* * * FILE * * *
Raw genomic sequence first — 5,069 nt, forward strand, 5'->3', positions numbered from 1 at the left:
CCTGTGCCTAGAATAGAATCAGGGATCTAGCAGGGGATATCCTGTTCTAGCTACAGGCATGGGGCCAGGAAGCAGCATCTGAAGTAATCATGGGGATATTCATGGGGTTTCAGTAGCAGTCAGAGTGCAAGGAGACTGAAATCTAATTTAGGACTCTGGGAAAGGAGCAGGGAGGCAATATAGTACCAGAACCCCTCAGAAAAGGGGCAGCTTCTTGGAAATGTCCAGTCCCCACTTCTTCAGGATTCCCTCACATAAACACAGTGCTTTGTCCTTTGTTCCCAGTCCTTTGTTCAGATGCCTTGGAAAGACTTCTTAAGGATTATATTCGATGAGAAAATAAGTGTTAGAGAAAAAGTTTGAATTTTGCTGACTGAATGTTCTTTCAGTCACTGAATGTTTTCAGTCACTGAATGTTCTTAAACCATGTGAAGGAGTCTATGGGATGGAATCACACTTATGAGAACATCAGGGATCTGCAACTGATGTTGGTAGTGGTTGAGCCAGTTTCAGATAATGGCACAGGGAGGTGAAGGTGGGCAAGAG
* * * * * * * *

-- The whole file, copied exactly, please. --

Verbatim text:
Raw genomic sequence first — 5,069 nt, forward strand, 5'->3', positions numbered from 1 at the left:
CCTGTGCCTAGAATAGAATCAGGGATCTAGCAGGGGATATCCTGTTCTAGCTACAGGCATGGGGCCAGGAAGCAGCATCTGAAGTAATCATGGGGATATTCATGGGGTTTCAGTAGCAGTCAGAGTGCAAGGAGACTGAAATCTAATTTAGGACTCTGGGAAAGGAGCAGGGAGGCAATATAGTACCAGAACCCCTCAGAAAAGGGGCAGCTTCTTGGAAATGTCCAGTCCCCACTTCTTCAGGATTCCCTCACATAAACACAGTGCTTTGTCCTTTGTTCCCAGTCCTTTGTTCAGATGCCTTGGAAAGACTTCTTAAGGATTATATTCGATGAGAAAATAAGTGTTAGAGAAAAAGTTTGAATTTTGCTGACTGAATGTTCTTTCAGTCACTGAATGTTTTCAGTCACTGAATGTTCTTAAACCATGTGAAGGAGTCTATGGGATGGAATCACACTTATGAGAACATCAGGGATCTGCAACTGATGTTGGTAGTGGTTGAGCCAGTTTCAGATAATGGCACAGGGAGGTGAAGGTGGGCAAGAG